Cataract surgery is very common. Nearly 4 million Americans undergo cataract surgery each year to restore their vision.
During cataract surgery, the natural clouded lens is replaced with an artificial lens called an intraocular lens (IOL). An IOL can not only restore vision lost to cataracts, but may also correct refractive errors such as nearsightedness (myopia), farsightedness (hyperopia), astigmatism or presbyopia.
There are a variety of IOL types — all suited to different visual needs and lifestyles.
We'll help guide you to an informed decision that best fits your budget and your lifestyle. A thorough discussion with your ophthalmologist is the critical final step.
What Are the Different Types of Lenses for Cataract Surgery?
First, let's review the options:
- Monofocal lenses are designed to provide the best possible vision at one distance. Most people who choose monofocals have their IOLs set for distance vision. They use reading glasses for near-vision tasks.
- Multifocal IOLs have corrective zones built into the lens, much like bifocal or trifocal eyeglasses. This allows you to see both near and far objects. Some multifocals may also correct intermediate vision.
- Extended depth-of-focus (EDOF) IOLs have only one corrective zone. But this zone is stretched to allow distance and intermediate vision.
- Accommodative lenses can also correct vision at all distances. The lens uses the natural movements of your eye’s muscles to change focus.
- Toric lenses have extra built-in correction for astigmatism. These are available in monofocal and some presbyopia-correcting IOLs.
- Light-adjustable lens (LAL). This newer type of monofocal IOL is the only type of IOL that can be customized after surgery. With an LAL, your ophthalmologist will be able to adjust the lens for any leftover refractive error after your eye heals so that you don’t need glasses for distance vision. This adjustment can include astigmatism. Monovision can also be set to allow both near and distance vision without glasses. Adjustments are done through a series of office-based light treatment procedures.
Here are some budget and lifestyle factors that might go into the decision-making process. Your ophthalmologist is the best person to help you choose the right lens based on your individual situation.
Which IOL Can You Afford?
Not all IOL types are covered by insurance, and some can cost more than a thousand dollars out of pocket. But Medicare and most insurance companies do cover the cost of the most common IOL, the monofocal lens. These lenses have been used for decades and are the most popular type.
Multifocal, EDOF, toric, light-adjustable lenses and accommodative IOLs are considered premium lenses and can reduce the need for glasses or contact lenses. But the ability to read and perform other tasks without glasses varies from person to person. They are more expensive than monofocals and are usually paid out of pocket.
Does Your Lifestyle Rely on Near Vision?
Maybe you spend a lot of time working at your computer or looking at digital devices. Or maybe you're nearsighted and love to read without glasses. One option is to set the monofocal IOL for near vision and use glasses for distance vision tasks, like watching TV and driving.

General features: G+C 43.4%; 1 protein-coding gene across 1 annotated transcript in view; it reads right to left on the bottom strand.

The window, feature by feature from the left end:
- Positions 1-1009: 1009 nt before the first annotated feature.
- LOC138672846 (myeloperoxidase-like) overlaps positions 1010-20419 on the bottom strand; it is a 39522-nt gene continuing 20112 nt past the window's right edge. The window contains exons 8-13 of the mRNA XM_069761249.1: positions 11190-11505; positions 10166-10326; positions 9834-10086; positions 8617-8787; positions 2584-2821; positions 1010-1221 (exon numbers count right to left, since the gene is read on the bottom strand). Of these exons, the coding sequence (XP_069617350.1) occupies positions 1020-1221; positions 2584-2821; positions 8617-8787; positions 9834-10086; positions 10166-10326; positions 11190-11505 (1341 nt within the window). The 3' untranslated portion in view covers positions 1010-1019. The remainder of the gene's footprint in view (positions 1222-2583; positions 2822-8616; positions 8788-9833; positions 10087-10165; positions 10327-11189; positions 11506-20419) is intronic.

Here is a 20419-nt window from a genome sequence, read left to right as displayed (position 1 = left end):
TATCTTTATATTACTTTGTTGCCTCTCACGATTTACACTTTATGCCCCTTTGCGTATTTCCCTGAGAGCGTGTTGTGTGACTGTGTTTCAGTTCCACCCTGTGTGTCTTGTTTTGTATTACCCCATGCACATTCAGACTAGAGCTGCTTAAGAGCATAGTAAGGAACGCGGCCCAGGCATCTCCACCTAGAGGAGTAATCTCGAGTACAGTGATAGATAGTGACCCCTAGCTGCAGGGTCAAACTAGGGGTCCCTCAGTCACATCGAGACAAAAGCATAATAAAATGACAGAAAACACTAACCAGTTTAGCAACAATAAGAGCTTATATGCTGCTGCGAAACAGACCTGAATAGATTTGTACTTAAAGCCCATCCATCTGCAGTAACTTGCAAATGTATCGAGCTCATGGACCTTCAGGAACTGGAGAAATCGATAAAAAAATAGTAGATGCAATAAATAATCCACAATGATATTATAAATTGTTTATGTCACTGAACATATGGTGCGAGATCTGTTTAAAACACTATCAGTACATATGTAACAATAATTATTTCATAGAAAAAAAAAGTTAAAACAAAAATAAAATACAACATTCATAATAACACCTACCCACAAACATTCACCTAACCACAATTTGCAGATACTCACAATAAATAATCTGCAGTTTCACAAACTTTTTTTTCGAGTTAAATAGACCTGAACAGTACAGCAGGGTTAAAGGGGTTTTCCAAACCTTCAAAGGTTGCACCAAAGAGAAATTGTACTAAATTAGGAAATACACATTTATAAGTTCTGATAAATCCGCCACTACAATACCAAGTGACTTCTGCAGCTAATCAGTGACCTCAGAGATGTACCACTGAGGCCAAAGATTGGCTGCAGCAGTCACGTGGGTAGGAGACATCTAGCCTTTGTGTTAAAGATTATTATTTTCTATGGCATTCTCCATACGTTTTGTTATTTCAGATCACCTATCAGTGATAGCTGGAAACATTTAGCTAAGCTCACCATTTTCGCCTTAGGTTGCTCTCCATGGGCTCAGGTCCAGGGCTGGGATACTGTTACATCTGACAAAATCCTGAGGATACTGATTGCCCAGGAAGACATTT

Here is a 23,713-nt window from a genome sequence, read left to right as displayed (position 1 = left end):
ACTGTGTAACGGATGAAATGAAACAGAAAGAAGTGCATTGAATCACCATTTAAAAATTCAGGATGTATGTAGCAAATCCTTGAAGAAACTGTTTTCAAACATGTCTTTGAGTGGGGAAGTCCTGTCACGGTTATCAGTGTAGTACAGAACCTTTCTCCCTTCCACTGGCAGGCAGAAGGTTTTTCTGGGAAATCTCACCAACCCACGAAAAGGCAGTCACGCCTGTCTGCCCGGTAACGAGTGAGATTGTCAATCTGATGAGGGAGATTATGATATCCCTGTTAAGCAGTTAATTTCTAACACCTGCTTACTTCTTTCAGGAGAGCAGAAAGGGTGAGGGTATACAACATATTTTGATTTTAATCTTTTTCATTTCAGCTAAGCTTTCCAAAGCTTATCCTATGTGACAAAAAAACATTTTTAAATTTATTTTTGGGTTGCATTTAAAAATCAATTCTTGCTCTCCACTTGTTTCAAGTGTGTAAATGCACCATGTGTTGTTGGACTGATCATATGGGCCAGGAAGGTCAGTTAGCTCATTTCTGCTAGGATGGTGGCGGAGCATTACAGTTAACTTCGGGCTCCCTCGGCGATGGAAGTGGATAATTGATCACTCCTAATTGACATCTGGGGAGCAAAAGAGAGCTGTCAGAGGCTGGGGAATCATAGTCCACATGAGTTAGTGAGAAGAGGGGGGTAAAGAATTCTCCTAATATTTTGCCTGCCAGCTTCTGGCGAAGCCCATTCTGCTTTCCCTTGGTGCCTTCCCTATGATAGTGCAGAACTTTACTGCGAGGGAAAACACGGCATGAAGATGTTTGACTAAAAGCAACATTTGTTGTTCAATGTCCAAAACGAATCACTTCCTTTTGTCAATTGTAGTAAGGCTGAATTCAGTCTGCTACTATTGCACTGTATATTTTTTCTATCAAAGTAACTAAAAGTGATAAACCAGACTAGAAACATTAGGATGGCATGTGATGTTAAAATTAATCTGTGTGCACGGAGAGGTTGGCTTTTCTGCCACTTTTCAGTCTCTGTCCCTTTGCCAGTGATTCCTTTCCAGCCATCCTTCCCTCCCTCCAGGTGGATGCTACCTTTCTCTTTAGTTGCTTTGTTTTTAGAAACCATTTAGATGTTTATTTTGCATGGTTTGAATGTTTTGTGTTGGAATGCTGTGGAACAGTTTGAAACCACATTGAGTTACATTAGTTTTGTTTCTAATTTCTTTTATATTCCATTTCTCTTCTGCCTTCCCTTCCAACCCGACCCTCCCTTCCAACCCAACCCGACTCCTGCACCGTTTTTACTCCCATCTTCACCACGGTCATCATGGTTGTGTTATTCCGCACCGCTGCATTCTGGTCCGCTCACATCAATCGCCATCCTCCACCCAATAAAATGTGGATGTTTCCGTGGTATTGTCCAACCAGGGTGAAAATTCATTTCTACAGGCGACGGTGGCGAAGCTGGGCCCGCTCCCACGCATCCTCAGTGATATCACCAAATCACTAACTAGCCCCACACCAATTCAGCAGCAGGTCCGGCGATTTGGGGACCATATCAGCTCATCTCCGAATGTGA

Alternatively, you may find eyeglasses inconvenient and want to avoid them altogether. If so, you could opt for monofocal lenses but set one lens for distance vision and the other lens for near vision. This is a technique called "monovision." This choice is not for everyone. For many people, the brain adapts and can synthesize the information from both eyes to provide adequate vision at all distances. If this sounds appealing, try wearing monovision contacts before cataract surgery. This will help you figure out if monovision works for you.
Do You Frequently Drive at Night?
If night driving is important, you might want to steer clear of multifocal or EDOF lenses. Side effects such as glare, halos around lights or loss of contrast can happen. This is especially true at night or in dimly lit places. Most people adapt to these effects, but those who drive at night a lot may be happier with monofocal IOLs.
Do You Have Moderate to High Astigmatism?
With astigmatism, the cornea is not uniformly curved like a basketball, but is shaped more like a football. One curve is longer than the other. This distorts both near and distant objects. People with moderate to high astigmatism are usually happier with toric IOLs.
Another procedure called limbal relaxing incisions may also be recommended to reduce astigmatism. This can be done at the time of cataract surgery or separately.
Do You Have Other Eye Conditions?
Multifocal and EDOF lenses are generally not recommended for people with vision loss from glaucoma, macular degeneration or other eye diseases. These IOLs allow less light into the eye so they can actually make things worse for people with vision loss. If avoiding glasses is important and you have eye damage, monovision may be a better option.
It’s important to learn about these lens choices so that you can ask relevant questions and have a more productive conversation with your surgeon so that the selected IOL suits your budget and your visual needs. Each patient has their own individual circumstances and preferences, and your cataract surgeon can select an appropriate IOL among the available options.